It’s easy to get a little romantic standing in a beam of filtered sunlight inside Mount Sutro Open Space Reserve. The 61-acre expanse of ivy and eucalyptus feels like a remnant of an earlier, wilder San Francisco.
But the densely tangled forest backing UCSF’s medical campus is actually man-made. It harkens back to the heyday of good old Adolph Sutro, bathman, silver magnate, and forest enthusiast. Sutro covered the mountain on his sandy property with many of the trees standing today.
Hoofing the Historic Trail, a mild romp of an urban hike, is a little bizarre. The behemoth mass of the UCSF Medical Center glints steadily through the trees, and yet it’s hard to shake the feeling that you’re deep in a damp cloud forest.
Today’s eucalyptus trees obscure a view that Craig Dawson, founder of the Mt. Sutro Stewards, says was once one of the best around. “Imagine roaming here on horseback and seeing these vistas,” said Dawson. “You could see both Angel Island and Alcatraz.”
A 1950s aerial view of Mt. Sutro. Photo courtesy San Francisco Public Library
Nowadays, you have to be willing to brave major poison oak and a steep off-trail grade if it’s an unfettered view you’re hankering for.
Dawson and his crew of volunteer trailworkers accidently uncovered the trail in 2006, and Dawson’s best guess is that it served joyfully meandering equestrians in the 1880s.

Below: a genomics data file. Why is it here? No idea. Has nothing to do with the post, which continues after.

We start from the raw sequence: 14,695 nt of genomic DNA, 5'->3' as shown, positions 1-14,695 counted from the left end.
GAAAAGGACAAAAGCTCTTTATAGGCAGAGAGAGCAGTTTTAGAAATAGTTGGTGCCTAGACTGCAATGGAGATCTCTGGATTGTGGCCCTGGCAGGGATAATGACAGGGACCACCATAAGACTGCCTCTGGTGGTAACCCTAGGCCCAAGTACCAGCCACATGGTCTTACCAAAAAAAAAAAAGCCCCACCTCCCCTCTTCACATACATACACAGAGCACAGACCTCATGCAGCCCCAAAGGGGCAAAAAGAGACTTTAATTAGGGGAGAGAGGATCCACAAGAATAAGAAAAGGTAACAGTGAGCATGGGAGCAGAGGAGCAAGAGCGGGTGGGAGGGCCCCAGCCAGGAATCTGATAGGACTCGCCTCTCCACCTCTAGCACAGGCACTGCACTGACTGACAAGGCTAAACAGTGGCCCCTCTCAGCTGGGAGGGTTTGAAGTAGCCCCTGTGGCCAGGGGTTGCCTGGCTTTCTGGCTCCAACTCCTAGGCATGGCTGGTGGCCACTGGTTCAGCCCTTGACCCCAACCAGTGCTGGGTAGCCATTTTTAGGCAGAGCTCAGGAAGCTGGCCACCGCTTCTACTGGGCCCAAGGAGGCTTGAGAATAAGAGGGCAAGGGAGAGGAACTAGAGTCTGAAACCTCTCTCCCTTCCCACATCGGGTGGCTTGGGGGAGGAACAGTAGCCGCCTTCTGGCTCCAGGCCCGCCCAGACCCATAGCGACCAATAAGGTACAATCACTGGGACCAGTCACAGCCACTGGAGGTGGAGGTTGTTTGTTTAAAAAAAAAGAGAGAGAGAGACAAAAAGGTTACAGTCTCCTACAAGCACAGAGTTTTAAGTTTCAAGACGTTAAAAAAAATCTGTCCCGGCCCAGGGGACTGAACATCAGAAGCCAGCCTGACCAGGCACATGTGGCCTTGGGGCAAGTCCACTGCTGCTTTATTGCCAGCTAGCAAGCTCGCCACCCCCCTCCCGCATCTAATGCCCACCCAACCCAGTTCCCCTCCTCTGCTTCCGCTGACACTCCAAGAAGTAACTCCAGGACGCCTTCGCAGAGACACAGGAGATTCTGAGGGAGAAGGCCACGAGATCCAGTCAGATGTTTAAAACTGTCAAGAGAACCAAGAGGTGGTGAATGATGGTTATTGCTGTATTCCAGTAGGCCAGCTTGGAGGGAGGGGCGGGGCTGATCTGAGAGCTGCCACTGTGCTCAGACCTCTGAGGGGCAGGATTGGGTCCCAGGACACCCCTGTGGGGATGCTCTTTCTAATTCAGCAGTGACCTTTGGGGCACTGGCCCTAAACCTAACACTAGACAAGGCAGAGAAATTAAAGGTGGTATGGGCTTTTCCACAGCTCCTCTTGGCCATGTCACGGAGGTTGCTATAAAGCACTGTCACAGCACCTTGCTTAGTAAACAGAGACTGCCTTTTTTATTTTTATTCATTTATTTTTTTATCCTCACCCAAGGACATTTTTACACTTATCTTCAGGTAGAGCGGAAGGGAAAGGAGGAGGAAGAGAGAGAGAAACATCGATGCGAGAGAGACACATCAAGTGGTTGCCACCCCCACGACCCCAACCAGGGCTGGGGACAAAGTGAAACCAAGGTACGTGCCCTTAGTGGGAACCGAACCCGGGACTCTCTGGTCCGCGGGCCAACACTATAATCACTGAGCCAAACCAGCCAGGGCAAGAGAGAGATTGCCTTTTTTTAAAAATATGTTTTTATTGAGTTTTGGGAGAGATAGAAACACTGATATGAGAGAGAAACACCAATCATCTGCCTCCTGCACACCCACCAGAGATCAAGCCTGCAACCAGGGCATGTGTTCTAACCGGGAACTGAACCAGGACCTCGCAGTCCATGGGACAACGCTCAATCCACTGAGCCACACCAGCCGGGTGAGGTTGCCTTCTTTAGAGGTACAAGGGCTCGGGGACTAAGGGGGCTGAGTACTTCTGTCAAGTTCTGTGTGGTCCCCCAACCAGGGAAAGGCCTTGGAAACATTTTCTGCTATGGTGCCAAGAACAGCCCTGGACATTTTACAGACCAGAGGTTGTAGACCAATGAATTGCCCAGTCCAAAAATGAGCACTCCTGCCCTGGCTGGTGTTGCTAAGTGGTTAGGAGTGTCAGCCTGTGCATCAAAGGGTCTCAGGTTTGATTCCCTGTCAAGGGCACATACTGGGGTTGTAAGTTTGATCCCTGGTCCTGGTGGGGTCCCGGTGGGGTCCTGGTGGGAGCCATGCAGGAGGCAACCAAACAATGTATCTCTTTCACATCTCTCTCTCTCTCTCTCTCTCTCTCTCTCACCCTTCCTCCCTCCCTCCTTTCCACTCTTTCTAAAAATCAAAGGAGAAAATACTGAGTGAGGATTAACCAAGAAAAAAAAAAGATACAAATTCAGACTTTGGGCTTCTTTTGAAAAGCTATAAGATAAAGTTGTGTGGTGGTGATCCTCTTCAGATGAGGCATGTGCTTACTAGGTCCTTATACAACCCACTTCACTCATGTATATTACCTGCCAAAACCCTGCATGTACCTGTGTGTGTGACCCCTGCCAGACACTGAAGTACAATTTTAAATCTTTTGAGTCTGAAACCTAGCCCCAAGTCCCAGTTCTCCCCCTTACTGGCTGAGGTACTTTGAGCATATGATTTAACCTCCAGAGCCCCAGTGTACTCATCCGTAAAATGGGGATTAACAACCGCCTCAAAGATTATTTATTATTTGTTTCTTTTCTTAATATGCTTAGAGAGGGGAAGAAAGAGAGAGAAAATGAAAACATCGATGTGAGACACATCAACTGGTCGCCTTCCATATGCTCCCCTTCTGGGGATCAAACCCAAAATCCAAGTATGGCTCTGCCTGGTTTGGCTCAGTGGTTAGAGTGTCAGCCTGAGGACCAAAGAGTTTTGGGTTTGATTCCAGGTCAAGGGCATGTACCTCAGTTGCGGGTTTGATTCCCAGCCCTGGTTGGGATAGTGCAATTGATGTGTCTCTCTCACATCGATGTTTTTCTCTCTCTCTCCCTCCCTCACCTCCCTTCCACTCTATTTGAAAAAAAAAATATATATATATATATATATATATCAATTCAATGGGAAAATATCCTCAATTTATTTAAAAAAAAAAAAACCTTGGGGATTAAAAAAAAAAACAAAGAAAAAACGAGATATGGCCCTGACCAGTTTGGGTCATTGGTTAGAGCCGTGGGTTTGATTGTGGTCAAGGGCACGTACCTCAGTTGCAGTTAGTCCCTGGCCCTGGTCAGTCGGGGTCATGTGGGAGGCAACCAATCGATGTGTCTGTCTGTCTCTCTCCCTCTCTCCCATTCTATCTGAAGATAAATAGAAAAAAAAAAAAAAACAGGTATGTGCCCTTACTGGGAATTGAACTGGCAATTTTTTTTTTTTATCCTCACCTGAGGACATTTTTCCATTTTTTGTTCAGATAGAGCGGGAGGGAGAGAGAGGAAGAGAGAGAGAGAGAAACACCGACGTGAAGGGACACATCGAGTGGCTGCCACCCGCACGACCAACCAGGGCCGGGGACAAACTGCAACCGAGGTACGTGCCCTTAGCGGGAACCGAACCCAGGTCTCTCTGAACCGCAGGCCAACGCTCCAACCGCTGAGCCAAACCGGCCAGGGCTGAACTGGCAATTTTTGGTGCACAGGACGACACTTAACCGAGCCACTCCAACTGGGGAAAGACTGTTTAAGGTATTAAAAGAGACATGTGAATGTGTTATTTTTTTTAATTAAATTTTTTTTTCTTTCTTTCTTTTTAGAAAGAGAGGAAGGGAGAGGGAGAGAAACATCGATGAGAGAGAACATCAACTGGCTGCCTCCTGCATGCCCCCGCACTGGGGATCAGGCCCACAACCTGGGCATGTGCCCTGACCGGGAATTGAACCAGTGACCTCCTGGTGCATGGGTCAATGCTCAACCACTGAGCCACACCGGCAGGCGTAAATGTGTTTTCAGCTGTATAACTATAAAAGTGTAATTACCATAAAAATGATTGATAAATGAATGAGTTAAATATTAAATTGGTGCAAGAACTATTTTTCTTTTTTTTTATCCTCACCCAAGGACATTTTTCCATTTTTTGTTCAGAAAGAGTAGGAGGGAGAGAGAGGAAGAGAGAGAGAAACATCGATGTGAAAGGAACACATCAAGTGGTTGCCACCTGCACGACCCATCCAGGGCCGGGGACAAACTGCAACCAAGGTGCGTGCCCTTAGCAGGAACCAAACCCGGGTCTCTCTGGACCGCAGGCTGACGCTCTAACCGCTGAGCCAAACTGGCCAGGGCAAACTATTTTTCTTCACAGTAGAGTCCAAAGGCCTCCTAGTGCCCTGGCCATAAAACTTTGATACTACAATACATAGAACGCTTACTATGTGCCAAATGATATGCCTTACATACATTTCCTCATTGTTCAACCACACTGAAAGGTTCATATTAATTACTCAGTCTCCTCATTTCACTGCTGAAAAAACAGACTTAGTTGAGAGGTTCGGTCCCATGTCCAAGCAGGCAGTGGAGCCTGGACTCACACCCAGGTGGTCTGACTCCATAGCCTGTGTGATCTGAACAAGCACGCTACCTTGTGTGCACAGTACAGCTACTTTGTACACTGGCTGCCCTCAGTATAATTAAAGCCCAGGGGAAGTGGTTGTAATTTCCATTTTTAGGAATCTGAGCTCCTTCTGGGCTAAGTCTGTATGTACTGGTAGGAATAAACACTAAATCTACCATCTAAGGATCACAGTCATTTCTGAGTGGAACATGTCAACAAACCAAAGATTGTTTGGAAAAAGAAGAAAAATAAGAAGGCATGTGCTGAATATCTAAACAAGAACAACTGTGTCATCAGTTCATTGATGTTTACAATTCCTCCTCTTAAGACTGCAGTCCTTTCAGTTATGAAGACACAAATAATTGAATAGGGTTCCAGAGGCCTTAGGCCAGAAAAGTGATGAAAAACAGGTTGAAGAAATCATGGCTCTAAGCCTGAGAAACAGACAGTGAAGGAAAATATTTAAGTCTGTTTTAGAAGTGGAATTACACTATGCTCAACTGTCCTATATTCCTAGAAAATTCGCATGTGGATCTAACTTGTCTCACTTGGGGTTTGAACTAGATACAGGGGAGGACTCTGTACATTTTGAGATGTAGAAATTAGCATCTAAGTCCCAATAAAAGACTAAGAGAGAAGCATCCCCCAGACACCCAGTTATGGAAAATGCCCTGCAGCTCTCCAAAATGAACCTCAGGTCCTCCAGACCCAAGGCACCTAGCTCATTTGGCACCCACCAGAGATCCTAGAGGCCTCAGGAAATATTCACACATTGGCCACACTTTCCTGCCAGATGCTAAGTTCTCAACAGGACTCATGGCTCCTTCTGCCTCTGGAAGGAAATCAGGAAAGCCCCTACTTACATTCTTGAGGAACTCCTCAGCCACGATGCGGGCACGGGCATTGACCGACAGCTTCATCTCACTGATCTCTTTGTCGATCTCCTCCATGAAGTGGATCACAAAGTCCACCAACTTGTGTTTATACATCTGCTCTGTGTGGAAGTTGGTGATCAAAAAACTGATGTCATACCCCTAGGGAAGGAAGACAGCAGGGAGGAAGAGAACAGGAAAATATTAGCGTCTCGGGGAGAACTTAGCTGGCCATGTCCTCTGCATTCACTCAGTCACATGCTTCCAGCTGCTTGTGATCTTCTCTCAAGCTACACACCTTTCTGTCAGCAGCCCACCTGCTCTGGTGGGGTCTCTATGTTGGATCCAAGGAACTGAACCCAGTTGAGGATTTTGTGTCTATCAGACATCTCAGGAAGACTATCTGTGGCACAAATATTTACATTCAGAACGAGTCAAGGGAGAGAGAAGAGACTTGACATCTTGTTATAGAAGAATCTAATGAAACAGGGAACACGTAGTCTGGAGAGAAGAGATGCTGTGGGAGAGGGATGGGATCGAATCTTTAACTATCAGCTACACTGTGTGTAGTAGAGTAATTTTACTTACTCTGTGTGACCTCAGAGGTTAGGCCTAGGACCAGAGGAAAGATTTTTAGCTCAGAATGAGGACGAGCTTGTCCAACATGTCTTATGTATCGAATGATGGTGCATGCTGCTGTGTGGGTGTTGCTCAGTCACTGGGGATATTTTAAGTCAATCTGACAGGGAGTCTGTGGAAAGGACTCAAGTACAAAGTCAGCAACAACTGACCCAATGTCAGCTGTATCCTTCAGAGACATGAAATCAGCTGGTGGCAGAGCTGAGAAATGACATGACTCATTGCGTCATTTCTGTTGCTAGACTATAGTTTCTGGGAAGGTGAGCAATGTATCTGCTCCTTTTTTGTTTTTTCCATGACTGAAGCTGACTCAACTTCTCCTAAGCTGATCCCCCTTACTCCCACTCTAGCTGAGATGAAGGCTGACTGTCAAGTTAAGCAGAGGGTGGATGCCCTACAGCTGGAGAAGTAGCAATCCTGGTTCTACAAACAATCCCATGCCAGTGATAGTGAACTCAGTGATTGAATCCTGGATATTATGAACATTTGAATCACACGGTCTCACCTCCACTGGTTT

Now, the narrow footpath stretches from an unassuming Cole Valley gate to the lofty summit of Mount Sutro, where, strangely enough, the Cold War managed to make its mark. Rotary Meadow, the ending point of the Historic Trail, housed a Nike radar site – a high vantage point from which it was possible to order the launch of deadly anti-aircraft missiles a few miles away.
To access the Historic Trail, most people start in Cole Valley, on the west side of Stanyan where it meets 17th Street. A green sign on a small gate indicates the trailhead. The hike will gradually climb up through Woodland Canyon before reaching Medical Center Way, the large thoroughfare cutting through and around Mt. Sutro. The trail continues directly across the road and is marked with with two orange flags. For maps, check out www.sutrostewards.org